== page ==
holding a book and using fingers to guide while reading

Singaporeans Rediscovering Reading: Library Borrowing Going Up

Reading is one of the best hobbies that one can have. Some of the most revered people around the world, including billionaire and philanthropist Bill Gates, choose to spend their free time with a good book. Gates said once in an interview that reading has been essential to his success. Books spark his curiosity, which leads him to do the wonderful things he did throughout his career in tech and, eventually, his foundation (which he runs with his wife, former general manager at Microsoft Melinda Gates).

Reading has been proven to strengthen the brain, build a person’s vocabulary, reduce stress, alleviate symptoms of depression, and increase one’s ability to empathise. There is even evidence that those who read will likely live longer.

The benefits are clear, but not everyone enjoys reading. Even in Singapore, where access to a diverse selection of books is easy, reading is not a hobby that everyone engages with.

Readers in Singapore: A Dying Breed?

Singapore’s efficient education system ensures that the majority of its nearly 5.9 million population can read. At an early age, children are taught how to read. Children’s books are abundant. The curriculum in school in the city-state also assigns literary books every year for the students to read.

Yet, between March 2014 and March 2015, more than half of Singaporeans said they have not read a book in the past 12 months. The survey was conducted by the National Arts Council (NAC). It asked over a thousand permanent residents.

Of those who have admitted that they have not read a book for a year before the survey, 48.9% said they have no time. Another 48.9% said they were not interested in the activity. Others have either work or family commitments to attend to. Some enjoy other hobbies. A handful cannot afford books.

Another survey, this time by the National Library Board (NLB), found that adults were more likely to watch television in their spare time rather than read a book. The results, which were released in 2017, revealed that the older a person gets, the less likely they are to pick up a book to read.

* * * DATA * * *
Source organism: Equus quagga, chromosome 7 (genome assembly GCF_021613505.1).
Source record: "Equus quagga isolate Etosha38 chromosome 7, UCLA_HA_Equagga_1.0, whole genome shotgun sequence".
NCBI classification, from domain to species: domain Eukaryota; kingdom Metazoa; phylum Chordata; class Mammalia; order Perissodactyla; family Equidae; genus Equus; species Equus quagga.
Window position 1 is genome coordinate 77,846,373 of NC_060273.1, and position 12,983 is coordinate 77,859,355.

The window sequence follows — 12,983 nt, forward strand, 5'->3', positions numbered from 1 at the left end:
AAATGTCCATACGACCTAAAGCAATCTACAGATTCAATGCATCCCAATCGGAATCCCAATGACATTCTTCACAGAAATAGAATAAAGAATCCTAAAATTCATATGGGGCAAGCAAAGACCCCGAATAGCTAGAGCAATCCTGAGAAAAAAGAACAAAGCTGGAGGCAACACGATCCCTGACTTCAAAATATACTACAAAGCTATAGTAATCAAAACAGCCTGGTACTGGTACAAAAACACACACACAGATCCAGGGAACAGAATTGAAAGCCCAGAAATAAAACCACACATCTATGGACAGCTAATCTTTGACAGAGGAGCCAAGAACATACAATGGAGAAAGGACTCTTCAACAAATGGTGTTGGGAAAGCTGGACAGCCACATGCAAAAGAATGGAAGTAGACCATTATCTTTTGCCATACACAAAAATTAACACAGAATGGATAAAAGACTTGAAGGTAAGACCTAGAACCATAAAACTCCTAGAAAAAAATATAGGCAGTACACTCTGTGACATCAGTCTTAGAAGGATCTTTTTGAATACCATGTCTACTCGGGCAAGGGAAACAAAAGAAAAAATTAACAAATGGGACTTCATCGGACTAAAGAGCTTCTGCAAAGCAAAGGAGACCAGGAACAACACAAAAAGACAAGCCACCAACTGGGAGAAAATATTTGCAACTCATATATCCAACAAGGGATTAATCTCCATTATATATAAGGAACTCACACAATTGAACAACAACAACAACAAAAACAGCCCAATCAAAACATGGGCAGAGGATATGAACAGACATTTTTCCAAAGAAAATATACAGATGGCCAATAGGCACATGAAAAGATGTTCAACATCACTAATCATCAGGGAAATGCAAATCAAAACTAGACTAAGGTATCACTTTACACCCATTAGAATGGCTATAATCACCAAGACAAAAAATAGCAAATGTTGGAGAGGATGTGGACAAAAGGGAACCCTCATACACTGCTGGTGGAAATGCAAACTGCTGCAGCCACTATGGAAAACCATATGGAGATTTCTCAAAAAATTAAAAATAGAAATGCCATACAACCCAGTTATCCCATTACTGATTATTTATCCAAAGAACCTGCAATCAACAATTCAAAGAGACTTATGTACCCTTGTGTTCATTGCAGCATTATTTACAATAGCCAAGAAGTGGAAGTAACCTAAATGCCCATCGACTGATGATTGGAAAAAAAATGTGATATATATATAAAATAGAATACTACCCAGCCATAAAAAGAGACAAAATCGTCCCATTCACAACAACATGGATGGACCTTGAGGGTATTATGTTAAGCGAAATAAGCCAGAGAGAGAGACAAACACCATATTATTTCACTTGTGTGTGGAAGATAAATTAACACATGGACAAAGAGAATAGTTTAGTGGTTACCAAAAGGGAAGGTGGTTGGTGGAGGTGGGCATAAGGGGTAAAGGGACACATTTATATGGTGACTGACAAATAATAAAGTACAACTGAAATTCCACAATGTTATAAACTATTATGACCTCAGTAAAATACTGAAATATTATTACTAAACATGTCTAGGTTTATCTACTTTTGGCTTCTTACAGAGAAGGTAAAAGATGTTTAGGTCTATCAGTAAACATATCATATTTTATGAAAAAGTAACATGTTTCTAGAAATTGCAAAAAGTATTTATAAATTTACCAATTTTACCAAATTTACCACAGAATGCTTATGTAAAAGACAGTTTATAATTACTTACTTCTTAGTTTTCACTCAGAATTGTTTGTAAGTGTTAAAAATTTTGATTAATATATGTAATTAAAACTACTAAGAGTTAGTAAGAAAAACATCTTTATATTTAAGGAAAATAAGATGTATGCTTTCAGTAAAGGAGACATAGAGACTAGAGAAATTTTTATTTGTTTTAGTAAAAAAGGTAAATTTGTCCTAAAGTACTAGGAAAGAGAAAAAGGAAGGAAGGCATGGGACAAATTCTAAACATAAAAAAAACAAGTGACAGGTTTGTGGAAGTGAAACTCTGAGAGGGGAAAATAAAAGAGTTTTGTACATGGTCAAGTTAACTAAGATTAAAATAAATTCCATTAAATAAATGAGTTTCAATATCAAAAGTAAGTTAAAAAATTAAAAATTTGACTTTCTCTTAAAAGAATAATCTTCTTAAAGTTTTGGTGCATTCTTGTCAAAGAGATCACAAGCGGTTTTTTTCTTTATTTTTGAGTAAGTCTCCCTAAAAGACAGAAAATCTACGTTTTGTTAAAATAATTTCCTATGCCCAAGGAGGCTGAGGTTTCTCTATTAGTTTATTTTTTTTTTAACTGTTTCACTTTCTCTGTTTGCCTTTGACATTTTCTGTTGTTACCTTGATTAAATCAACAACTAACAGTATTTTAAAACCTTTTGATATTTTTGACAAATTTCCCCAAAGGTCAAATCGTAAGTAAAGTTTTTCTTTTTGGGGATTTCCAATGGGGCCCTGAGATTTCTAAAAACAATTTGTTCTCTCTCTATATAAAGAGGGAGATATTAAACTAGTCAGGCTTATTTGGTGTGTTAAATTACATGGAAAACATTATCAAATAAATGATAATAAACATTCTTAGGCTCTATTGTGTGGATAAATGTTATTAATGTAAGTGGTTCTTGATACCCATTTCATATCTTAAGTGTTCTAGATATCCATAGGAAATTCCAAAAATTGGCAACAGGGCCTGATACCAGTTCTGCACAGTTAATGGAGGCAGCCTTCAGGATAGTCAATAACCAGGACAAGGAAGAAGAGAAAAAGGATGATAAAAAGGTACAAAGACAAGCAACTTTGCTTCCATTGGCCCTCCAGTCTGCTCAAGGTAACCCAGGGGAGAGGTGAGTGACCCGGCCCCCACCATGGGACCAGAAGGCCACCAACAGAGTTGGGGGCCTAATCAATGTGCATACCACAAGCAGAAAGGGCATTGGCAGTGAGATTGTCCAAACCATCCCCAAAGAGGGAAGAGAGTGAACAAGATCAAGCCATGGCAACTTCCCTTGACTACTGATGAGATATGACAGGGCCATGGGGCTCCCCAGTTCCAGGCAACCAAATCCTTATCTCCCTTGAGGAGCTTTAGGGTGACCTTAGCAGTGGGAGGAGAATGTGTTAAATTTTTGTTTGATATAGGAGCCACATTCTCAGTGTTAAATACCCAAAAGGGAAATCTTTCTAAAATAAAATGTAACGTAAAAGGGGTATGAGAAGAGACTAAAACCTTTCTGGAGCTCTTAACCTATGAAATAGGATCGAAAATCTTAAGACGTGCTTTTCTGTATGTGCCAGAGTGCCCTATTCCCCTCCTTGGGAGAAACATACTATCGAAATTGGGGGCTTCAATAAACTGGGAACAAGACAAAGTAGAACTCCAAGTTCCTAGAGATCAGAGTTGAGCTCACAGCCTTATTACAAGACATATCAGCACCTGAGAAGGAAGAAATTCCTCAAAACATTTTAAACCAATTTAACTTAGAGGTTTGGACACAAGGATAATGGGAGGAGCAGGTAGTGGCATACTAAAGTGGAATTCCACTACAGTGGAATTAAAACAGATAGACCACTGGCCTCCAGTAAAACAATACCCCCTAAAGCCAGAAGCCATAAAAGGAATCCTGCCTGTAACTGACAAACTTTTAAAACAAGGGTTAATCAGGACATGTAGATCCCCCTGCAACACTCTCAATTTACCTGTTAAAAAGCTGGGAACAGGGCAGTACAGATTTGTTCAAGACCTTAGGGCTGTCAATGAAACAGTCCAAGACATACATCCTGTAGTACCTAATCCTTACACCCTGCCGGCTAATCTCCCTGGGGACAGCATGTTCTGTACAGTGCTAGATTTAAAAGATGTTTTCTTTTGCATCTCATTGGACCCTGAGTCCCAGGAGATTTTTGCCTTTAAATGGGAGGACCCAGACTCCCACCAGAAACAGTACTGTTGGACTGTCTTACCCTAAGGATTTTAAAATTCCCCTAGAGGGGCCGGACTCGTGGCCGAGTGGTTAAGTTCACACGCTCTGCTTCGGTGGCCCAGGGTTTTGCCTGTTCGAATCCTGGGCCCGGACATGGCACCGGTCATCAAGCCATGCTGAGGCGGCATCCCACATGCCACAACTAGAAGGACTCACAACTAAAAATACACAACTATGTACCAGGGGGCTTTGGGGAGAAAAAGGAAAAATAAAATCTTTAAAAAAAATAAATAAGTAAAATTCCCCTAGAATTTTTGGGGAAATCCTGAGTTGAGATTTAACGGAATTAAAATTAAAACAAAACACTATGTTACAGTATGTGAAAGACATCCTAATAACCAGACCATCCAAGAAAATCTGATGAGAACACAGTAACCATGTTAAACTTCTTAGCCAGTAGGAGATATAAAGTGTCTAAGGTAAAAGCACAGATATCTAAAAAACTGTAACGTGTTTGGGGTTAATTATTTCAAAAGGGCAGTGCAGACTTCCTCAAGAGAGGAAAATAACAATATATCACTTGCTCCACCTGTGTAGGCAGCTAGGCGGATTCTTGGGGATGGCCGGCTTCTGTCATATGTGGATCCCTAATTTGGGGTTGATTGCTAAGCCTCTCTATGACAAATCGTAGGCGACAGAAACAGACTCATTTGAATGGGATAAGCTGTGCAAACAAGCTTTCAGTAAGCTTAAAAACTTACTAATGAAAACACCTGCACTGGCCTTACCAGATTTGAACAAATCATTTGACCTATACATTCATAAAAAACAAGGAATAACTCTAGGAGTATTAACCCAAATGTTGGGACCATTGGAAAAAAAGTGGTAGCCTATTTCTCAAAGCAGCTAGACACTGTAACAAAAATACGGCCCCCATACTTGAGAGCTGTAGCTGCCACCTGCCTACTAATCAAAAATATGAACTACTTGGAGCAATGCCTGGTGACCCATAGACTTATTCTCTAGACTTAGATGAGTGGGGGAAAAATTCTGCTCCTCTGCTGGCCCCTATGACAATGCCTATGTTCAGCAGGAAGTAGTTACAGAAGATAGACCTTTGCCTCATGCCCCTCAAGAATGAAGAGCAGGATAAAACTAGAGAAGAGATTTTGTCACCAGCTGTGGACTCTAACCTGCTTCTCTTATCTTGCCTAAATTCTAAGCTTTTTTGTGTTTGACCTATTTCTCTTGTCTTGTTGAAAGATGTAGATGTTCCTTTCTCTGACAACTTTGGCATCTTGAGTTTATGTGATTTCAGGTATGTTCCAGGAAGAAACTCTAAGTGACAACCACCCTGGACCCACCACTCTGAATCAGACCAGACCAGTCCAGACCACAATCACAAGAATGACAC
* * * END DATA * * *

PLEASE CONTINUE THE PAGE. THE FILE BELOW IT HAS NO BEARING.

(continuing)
young boy reading a book on the bed

Singaporeans’ Love for Reading Flourishing

However, the youth seems to be more attracted to reading books compared to their parents and grandparents. The follow-up survey conducted in 2018 by the NLB revealed that more people are reading not just books but magazines and newspapers, too. Both print and digital formats are popular.

The e-loans of reading materials from NLB reached 3 million in 2018. For comparison, in 2017, only about 1.5 million e-loans were made.

The surge of e-loans is attributed to the prevalence of electronic devices such as smartphones and tablets. As more people have access to these gadgets, they are more likely to check out reading material in digital format.

Pandemic Boosts Love of Reading

The increasing demand for reading materials in Singapore peaked in 2020. When everyone was locked inside their doors for safety during the pandemic, more people found themselves having the time to read. The number of e-loans for the past year surged significantly.

With restaurants limiting capacity and as people stay in to follow social distancing rules, Singaporeans started cooking. That is why cookbooks were among the most popular categories among borrowers.

Others, however, chose to learn about the history of Singapore. Between April 7 and May 3, Lee Kuan Yew’s autobiography was borrowed 1,605 times.

However, Harry Potter and the Philosopher’s Stone took the crown as the most in-demand book for readers in Singapore during the COVID-19 pandemic. According to the NLB, it was checked out 3,200 times within the span of one month.

Singapore’s reading community may have dipped in the past, but its numbers are growing once again as more people discover the joy of the written word. The pandemic has only accelerated the increasing love that the public has for reading good books.

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